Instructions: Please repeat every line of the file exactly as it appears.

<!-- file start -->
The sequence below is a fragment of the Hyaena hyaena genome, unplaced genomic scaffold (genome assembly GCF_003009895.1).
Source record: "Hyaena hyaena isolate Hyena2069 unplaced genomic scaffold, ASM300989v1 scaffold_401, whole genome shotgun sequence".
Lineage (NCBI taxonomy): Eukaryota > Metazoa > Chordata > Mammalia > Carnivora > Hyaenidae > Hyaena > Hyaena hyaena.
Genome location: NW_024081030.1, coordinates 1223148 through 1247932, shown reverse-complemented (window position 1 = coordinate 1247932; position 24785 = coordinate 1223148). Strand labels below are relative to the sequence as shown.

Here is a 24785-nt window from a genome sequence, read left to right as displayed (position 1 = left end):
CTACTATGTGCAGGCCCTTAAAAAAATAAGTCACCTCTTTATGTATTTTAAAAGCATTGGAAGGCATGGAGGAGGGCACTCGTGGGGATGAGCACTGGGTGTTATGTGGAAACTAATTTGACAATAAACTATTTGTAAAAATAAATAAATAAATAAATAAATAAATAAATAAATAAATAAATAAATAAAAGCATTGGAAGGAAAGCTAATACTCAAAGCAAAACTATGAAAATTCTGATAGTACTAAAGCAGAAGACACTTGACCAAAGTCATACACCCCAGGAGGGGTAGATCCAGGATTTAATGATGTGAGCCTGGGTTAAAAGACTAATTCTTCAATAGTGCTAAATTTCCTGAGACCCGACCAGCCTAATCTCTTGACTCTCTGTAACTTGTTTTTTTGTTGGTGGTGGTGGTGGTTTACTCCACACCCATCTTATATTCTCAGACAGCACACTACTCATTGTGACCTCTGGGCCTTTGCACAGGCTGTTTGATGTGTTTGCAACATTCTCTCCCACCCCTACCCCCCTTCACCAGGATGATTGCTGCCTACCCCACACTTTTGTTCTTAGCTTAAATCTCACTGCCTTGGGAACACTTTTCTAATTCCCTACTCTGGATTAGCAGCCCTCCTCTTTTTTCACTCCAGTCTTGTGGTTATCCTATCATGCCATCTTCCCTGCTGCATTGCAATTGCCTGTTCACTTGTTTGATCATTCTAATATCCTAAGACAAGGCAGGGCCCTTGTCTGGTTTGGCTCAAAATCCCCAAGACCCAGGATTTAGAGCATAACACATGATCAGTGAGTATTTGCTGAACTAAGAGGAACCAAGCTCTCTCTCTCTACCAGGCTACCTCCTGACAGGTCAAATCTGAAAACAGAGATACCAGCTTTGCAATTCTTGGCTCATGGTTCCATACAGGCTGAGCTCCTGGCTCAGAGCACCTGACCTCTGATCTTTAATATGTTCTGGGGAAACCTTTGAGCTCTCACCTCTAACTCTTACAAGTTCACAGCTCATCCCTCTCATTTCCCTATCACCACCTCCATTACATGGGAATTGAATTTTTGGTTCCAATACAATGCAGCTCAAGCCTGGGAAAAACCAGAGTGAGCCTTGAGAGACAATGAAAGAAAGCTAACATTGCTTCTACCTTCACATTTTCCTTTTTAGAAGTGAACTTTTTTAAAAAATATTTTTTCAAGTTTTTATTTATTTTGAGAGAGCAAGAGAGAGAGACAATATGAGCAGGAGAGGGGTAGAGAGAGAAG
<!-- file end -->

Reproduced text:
The sequence below is a fragment of the Hyaena hyaena genome, unplaced genomic scaffold (genome assembly GCF_003009895.1).
Source record: "Hyaena hyaena isolate Hyena2069 unplaced genomic scaffold, ASM300989v1 scaffold_401, whole genome shotgun sequence".
Lineage (NCBI taxonomy): Eukaryota > Metazoa > Chordata > Mammalia > Carnivora > Hyaenidae > Hyaena > Hyaena hyaena.
Genome location: NW_024081030.1, coordinates 1223148 through 1247932, shown reverse-complemented (window position 1 = coordinate 1247932; position 24785 = coordinate 1223148). Strand labels below are relative to the sequence as shown.

Here is a 24785-nt window from a genome sequence, read left to right as displayed (position 1 = left end):
CTACTATGTGCAGGCCCTTAAAAAAATAAGTCACCTCTTTATGTATTTTAAAAGCATTGGAAGGCATGGAGGAGGGCACTCGTGGGGATGAGCACTGGGTGTTATGTGGAAACTAATTTGACAATAAACTATTTGTAAAAATAAATAAATAAATAAATAAATAAATAAATAAATAAATAAATAAATAAAAGCATTGGAAGGAAAGCTAATACTCAAAGCAAAACTATGAAAATTCTGATAGTACTAAAGCAGAAGACACTTGACCAAAGTCATACACCCCAGGAGGGGTAGATCCAGGATTTAATGATGTGAGCCTGGGTTAAAAGACTAATTCTTCAATAGTGCTAAATTTCCTGAGACCCGACCAGCCTAATCTCTTGACTCTCTGTAACTTGTTTTTTTGTTGGTGGTGGTGGTGGTTTACTCCACACCCATCTTATATTCTCAGACAGCACACTACTCATTGTGACCTCTGGGCCTTTGCACAGGCTGTTTGATGTGTTTGCAACATTCTCTCCCACCCCTACCCCCCTTCACCAGGATGATTGCTGCCTACCCCACACTTTTGTTCTTAGCTTAAATCTCACTGCCTTGGGAACACTTTTCTAATTCCCTACTCTGGATTAGCAGCCCTCCTCTTTTTTCACTCCAGTCTTGTGGTTATCCTATCATGCCATCTTCCCTGCTGCATTGCAATTGCCTGTTCACTTGTTTGATCATTCTAATATCCTAAGACAAGGCAGGGCCCTTGTCTGGTTTGGCTCAAAATCCCCAAGACCCAGGATTTAGAGCATAACACATGATCAGTGAGTATTTGCTGAACTAAGAGGAACCAAGCTCTCTCTCTCTACCAGGCTACCTCCTGACAGGTCAAATCTGAAAACAGAGATACCAGCTTTGCAATTCTTGGCTCATGGTTCCATACAGGCTGAGCTCCTGGCTCAGAGCACCTGACCTCTGATCTTTAATATGTTCTGGGGAAACCTTTGAGCTCTCACCTCTAACTCTTACAAGTTCACAGCTCATCCCTCTCATTTCCCTATCACCACCTCCATTACATGGGAATTGAATTTTTGGTTCCAATACAATGCAGCTCAAGCCTGGGAAAAACCAGAGTGAGCCTTGAGAGACAATGAAAGAAAGCTAACATTGCTTCTACCTTCACATTTTCCTTTTTAGAAGTGAACTTTTTTAAAAAATATTTTTTCAAGTTTTTATTTATTTTGAGAGAGCAAGAGAGAGAGACAATATGAGCAGGAGAGGGGTAGAGAGAGAAG